A 3,000-year-old kiln in Jingdezhen, China's ceramic capital, has been fired up again, in the country's latest attempt to bring historic culture to the general public.
A 3,000-year-old kiln in Jingdezhen, China's ceramic capital, is fired up again on June 14, 2014. [Photo/Chinanews.com]
On Saturday, China's ninth Cultural Heritage Day, sightseers were invited to witness and even participate in porcelain making using the antique facility in the eastern Jiangxi Province.
"I was so excited by the workshop. It immersed me in history," said Li Shanwei, a tourist from Shenzhen in southern China.
Cultural Heritage Day was established by the Chinese government to raise public awareness and make the vast Chinese collection of cultural artifacts more accessible to casual viewers. Jingdezhen is trying to keep alive the craftsmanship that has sustained it for centuries by combining tourism and production.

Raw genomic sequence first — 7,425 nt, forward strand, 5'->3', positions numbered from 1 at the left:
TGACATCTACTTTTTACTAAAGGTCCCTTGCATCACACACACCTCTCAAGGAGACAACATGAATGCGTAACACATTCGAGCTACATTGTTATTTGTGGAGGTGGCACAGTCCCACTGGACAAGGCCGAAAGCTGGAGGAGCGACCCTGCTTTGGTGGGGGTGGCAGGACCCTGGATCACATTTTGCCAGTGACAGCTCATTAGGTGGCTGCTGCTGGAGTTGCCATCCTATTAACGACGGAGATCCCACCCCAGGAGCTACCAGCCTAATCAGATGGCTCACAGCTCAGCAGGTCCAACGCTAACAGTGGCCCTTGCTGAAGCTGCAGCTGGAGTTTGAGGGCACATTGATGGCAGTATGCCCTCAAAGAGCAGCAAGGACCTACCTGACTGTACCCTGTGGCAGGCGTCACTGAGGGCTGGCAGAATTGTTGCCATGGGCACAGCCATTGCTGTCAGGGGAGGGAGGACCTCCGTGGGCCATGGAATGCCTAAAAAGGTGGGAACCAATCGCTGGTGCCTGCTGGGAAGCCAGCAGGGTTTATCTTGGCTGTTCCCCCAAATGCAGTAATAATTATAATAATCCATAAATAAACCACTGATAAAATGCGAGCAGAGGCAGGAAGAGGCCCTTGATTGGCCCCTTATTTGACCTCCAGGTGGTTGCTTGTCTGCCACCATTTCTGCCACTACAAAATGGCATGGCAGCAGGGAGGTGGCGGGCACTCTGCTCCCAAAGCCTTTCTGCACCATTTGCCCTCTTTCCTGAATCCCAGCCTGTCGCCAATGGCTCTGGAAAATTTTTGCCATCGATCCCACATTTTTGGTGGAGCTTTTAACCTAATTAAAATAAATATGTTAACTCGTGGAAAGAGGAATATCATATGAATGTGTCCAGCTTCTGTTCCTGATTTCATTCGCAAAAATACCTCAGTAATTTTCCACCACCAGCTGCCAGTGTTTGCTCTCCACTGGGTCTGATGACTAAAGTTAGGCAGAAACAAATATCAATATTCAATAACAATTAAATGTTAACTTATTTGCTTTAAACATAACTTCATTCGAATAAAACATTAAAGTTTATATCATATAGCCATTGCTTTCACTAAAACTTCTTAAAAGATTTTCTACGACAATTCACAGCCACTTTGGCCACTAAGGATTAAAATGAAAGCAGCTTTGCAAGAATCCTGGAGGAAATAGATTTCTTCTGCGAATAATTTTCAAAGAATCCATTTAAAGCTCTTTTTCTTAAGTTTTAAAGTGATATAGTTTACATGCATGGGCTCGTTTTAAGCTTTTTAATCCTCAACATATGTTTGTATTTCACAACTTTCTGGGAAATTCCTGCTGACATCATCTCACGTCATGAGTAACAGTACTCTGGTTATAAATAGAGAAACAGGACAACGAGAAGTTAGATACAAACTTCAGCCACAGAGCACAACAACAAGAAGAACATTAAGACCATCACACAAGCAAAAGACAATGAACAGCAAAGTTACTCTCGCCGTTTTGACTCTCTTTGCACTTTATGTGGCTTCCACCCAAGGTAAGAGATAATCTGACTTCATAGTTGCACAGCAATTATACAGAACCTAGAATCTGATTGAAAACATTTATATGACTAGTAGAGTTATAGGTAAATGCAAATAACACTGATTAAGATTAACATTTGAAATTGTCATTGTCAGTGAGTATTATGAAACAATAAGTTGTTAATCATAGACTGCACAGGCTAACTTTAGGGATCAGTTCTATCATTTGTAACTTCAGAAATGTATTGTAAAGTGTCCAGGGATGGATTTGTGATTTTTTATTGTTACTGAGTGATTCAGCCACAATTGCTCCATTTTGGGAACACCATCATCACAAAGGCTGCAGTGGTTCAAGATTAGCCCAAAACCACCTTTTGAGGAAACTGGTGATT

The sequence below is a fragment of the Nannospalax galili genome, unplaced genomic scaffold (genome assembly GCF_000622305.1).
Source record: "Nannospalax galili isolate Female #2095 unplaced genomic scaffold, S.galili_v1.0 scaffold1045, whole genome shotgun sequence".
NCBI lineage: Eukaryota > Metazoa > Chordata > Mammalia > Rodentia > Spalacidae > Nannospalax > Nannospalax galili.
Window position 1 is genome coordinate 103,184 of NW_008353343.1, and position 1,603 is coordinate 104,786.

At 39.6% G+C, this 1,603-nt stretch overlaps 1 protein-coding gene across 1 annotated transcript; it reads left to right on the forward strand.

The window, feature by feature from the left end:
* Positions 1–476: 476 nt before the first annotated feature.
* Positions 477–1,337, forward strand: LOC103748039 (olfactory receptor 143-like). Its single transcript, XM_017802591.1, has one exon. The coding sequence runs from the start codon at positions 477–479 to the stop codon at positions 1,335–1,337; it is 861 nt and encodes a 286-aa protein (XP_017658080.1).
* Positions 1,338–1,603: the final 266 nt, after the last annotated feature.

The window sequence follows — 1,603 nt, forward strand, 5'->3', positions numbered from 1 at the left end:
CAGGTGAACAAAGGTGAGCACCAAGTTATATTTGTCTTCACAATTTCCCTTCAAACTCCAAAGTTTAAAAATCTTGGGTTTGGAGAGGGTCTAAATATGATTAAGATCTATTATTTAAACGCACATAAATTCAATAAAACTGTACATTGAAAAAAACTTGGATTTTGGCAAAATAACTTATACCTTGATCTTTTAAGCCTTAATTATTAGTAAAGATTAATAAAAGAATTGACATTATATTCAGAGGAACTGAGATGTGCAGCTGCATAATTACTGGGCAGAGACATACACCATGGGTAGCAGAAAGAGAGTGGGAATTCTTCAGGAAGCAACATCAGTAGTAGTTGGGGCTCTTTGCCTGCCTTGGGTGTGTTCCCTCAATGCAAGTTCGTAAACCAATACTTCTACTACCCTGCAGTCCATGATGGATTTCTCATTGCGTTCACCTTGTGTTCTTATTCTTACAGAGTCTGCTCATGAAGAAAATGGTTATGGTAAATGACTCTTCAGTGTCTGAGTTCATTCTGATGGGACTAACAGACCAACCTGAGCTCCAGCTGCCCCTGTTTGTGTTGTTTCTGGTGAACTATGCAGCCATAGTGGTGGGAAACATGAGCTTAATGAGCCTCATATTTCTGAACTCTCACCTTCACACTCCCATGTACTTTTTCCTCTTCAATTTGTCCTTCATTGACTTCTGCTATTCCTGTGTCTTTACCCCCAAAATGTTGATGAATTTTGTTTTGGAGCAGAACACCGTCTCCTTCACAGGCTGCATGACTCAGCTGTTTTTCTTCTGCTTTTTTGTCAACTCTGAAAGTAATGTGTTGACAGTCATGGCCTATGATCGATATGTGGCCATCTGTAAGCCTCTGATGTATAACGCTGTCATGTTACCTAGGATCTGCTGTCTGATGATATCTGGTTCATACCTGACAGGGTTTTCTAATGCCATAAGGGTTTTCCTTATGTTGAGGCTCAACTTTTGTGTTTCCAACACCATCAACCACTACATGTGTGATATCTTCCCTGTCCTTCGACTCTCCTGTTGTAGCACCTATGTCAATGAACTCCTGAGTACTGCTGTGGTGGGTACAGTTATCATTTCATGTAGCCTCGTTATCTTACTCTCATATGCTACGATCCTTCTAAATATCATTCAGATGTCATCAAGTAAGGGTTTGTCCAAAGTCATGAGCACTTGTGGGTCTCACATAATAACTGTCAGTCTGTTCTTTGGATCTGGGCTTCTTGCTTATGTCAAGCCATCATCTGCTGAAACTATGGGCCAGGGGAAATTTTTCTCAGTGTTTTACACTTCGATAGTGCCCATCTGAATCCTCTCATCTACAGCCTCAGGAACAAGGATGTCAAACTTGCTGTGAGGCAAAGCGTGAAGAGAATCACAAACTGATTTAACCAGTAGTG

The city has also started construction of an industrial park, dubbed "Mingfanyuan," which will showcase the skills of porcelain producers and allow them to run workshops teaching their crafts.
To pass cultural practices down through generations and ensure their survival, it is important to find ways to integrate them into modern life, said Liu Qingzhu, former director of the Institute of Archaeology under the China Academy of Social Sciences.
Jingdezhen is doing just that. At local scenic spot Jindezhen Ancient Kiln, kilns from the Song, Yuan, Ming and Qing dynasties are preserved or replicated.
Every year since 2006, one or two of the kilns have been refired to produce porcelain goods and provide displays for visitors.